Voice is something earned, and it doesn’t happen at the get-go. It takes months of practice. When voice is found, the rest of the blogging experience turns positive, too, and your community will respond in kind.

Promise.

Jayme Soulati is president of Soulati Media, Inc., and she blogs at Soulati-‘TUDE! She’s all over the interwebz and is easy to find.

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95 responses to “Five Examples of Blogging Voices”

  1. J Squires says:

    Oh man, I’m so tired of every internet startup thinking they need a snarky, comical, pun-loving writer. Take your audience into consideration! Think about your product! Just because some brands have found success with a certain voice doesn’t mean you need to steal theirs. 
     
    Sorry. End rant. This is a great article about voice. I think since a lot of the people doing the writing for blogs and articles are copywriters and in some cases, just random folks from the creative team, they aren’t used to the conventions of writers who work with voice on the regular such as journalists, fiction writers, etc.  A delineation and explanation of the styles as you did here should prove incredibly helpful. 

    •  @J Squires Thanks so much for the + comment. I appreciate that! For those bloggers I follow consistently, I expect that style and voice when I visit. If it’s not there, I wonder who’s writing or is that person feeling OK that day? Seriously. Funny how that happens…thanks for sayin’.

  2. jonbuscall says:

    I really enjoy @thesaleslion Marcus Sheridan’s tone of blogging. He’s laid back but also oozes that super supportive tone. I think a lot of B2B snoring blogging could learn from Marcus. Oh, and @ginidietrich for enthusiasm :=)

  3. ExtremelyAvg says:

    The best part of this post is that I learned about four bloggers I didn’t know and was reminded about one I don’t visit often enough.

  4. ‘Voice’ is somewhat fluid and contextualized. When I’m rooting through some heady theory-laden topic, my authorial voice is quite distinctive compared to my more personal, emotionally-driven posts. 

  5. EricaAllison says:

    Why thank you, Jayme @Soulati | B2B Social Media Marketing ! I had no idea I would be included in such a stellar post on blogging voice! I’m glad I wrote a new one today! Whew…just in case I get a new (or returning, ahem… @ExtremelyAvg , visitor) I have some new stuff up.  
     
    Tell us who the other two ‘voices’ were, please. 

  6. ericamallison says:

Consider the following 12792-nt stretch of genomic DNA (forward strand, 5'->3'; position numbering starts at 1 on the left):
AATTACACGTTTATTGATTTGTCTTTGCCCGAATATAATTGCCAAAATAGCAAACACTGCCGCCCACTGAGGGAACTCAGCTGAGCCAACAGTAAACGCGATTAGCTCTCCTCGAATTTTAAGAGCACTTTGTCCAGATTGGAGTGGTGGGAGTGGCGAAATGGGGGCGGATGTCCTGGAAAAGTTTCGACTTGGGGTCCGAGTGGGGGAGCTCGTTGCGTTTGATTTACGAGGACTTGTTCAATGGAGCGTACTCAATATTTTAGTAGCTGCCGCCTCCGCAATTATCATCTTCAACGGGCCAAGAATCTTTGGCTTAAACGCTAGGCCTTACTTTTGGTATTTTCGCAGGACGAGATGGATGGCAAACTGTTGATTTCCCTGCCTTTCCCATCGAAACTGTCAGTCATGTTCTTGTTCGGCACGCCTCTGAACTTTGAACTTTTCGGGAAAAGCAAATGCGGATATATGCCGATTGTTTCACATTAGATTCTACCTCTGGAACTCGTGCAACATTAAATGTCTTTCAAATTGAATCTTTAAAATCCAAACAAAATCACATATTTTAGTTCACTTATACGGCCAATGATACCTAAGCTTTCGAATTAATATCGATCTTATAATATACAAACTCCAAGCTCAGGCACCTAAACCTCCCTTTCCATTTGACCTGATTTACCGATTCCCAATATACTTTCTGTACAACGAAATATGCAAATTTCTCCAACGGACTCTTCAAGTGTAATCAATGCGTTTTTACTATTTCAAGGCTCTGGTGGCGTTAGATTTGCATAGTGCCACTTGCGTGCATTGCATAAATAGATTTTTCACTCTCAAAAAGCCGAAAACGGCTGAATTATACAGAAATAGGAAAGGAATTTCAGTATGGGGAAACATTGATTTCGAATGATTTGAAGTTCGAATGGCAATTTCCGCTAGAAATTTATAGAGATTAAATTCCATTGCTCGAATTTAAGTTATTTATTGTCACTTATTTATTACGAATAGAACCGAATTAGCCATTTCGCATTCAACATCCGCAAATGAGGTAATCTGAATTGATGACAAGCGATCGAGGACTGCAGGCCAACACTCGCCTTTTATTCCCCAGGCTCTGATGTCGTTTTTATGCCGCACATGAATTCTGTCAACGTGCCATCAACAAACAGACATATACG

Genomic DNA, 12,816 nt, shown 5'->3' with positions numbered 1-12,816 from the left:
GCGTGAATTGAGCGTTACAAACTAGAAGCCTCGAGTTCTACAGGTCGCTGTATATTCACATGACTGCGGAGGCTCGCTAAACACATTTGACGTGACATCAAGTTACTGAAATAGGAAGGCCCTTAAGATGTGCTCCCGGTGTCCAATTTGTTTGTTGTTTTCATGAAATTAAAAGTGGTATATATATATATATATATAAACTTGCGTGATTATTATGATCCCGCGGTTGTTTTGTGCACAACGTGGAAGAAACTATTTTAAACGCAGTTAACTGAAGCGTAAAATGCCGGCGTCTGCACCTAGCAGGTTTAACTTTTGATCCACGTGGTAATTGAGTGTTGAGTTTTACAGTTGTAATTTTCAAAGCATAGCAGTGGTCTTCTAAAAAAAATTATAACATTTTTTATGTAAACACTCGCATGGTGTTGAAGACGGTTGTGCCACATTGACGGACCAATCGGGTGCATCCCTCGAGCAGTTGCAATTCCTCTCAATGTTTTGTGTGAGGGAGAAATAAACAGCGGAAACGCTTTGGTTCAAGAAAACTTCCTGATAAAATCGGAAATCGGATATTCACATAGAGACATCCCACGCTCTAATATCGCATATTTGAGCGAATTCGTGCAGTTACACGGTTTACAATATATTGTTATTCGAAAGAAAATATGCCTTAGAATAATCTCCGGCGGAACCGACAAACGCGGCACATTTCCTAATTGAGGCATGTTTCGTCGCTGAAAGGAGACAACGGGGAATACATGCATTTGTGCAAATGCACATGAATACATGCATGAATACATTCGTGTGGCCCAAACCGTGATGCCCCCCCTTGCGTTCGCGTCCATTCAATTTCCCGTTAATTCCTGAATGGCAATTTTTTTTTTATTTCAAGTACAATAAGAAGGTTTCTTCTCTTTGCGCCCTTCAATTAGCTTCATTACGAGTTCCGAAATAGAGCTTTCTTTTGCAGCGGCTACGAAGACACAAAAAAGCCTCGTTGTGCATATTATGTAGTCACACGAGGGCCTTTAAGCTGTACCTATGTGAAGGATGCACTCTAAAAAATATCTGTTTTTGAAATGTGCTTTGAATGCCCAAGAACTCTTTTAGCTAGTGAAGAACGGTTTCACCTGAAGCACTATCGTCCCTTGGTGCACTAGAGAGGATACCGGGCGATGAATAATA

Thx 4 including me! @soulati: 5 Examples of Blogging Voices http://t.co/omFZKkAI Tagged you! @Mark_Harai @ShakirahDawud @3HatsComm @TheJackB

    • ShakirahDawud says:

      @ericamallison @Soulati @Mark_Harai @ShakirahDawud @3HatsComm @TheJackB I saw–heading over now; yes, we’re all of a different color!

  7. 3HatsComm says:

    I’m w/ Brian @ExtremelyAvg – great reminder to visit some of these more often!! And though I’ve seen him in comments, I didn’t know Mark_Harai was back in the blogging game – so I’ll have to check that out.  I think @EricaAllison  does have a very natural voice, very comfortable and I’m in love w/ ‘grammarian aristocrat’ – very apt for @ShakirahDawud . I like her blog b/c it makes me think about language; anyone who types words for a living, it’s worth reading.
     
    Agree w/ @jonbuscall about TheSalesLion  Marcus really packs a lot of info into posts – educational and informative, but in a casual way that does not talk down to readers. For YOU missy miss, I’d have to add Supportive: You highlight others by means of giving value and helpful advice to your audience. You know your mine, your voice; and you’ve given me a good idea for a ‘quick and easy’ – wonk wonk – post, I need to try something like this someday.
     
    And as for me (thx, btw) yes I’m snarky but really –  I’m going for a touch of TheJackB  confidence, wrapped in a little bit of funny as I try to tell it like I think it is in an “anyone can understand” kind of way. At least, that’s the plan. FWIW.

  8. 3HatsComm says:

    @Soulati Thanks Jayme. @mark_harai @shakirahdawud @ericamallison @thejackb <<-Some good peeps here!

  9. bdorman264 says:

    Sumbich, you drag me over here to another freakin’ list I didn’t make; really? How nice was that…..